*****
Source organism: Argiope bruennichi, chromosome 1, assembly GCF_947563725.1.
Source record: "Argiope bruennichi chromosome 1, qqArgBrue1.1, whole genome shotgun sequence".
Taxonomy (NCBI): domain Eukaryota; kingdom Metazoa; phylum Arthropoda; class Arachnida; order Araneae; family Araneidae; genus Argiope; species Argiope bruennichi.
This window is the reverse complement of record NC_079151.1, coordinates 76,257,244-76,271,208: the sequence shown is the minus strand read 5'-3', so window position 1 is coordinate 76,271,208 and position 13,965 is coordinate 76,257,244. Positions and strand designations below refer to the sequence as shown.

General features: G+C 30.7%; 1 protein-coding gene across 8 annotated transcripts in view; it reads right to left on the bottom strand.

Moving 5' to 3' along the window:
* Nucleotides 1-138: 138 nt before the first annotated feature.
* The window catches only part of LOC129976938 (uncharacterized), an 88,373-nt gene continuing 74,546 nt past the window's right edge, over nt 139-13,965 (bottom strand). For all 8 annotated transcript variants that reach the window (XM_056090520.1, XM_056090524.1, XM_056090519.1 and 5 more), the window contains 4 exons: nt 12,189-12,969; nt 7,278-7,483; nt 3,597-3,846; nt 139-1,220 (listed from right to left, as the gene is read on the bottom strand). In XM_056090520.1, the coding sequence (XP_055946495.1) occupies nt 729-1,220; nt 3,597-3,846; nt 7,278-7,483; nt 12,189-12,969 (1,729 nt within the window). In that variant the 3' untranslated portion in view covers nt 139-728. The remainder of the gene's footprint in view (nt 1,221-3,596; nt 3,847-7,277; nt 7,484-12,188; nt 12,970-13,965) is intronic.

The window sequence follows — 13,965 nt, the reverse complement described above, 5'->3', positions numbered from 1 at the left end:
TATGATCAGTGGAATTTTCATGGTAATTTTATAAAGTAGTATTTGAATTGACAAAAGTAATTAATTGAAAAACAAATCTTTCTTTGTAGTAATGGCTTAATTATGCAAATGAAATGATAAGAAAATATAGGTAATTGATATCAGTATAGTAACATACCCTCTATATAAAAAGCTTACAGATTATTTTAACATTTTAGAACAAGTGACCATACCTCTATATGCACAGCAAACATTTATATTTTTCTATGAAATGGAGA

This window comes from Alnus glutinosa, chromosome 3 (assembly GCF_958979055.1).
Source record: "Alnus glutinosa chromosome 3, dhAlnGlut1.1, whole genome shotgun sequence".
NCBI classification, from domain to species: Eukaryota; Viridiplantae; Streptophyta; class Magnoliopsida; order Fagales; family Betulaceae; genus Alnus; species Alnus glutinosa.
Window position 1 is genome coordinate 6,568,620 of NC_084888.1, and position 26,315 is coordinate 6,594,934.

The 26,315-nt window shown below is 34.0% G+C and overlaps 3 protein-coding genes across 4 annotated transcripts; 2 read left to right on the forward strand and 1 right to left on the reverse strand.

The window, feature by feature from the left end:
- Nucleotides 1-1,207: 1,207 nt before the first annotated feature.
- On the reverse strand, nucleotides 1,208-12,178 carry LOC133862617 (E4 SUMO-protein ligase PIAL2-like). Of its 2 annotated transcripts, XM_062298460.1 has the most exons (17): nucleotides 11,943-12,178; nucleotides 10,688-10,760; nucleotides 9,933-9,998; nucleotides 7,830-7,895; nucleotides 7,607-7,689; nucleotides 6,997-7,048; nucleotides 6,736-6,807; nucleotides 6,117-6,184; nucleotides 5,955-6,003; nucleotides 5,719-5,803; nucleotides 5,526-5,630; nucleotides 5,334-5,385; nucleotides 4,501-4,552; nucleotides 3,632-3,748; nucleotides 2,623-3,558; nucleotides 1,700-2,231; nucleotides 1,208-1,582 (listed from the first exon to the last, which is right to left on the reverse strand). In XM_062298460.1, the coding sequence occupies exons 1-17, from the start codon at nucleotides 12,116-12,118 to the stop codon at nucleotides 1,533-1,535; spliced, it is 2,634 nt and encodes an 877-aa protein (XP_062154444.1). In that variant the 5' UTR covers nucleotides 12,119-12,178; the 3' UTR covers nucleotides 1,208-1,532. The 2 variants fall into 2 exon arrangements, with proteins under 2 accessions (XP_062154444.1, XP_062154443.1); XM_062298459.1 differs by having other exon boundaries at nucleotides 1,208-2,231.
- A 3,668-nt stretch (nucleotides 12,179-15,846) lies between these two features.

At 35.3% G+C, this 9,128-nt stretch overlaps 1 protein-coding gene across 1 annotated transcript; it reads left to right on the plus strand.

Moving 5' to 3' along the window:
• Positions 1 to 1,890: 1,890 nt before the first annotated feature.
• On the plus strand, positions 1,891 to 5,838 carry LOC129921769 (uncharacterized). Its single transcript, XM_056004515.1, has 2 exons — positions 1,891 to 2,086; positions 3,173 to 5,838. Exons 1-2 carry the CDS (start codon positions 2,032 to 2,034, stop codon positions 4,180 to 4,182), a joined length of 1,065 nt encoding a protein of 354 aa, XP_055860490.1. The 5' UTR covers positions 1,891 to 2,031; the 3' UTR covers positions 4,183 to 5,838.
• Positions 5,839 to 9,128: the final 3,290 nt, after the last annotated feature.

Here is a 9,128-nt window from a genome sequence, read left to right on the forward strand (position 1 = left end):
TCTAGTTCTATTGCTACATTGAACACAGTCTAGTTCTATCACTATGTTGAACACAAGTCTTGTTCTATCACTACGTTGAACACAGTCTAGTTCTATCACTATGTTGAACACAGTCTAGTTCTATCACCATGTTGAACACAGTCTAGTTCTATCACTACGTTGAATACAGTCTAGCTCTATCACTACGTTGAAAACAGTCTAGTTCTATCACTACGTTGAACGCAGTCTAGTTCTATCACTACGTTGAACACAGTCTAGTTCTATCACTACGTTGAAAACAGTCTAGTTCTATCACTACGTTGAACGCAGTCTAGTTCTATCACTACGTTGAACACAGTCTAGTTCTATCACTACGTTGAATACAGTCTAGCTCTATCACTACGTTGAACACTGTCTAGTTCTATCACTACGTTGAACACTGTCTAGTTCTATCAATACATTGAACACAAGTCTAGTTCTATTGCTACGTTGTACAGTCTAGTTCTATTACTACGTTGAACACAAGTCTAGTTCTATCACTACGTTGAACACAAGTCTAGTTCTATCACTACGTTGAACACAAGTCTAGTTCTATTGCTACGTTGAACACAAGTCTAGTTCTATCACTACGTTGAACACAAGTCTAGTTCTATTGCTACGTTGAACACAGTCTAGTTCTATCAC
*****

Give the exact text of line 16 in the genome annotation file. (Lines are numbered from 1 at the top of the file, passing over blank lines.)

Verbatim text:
The window, feature by feature from the left end: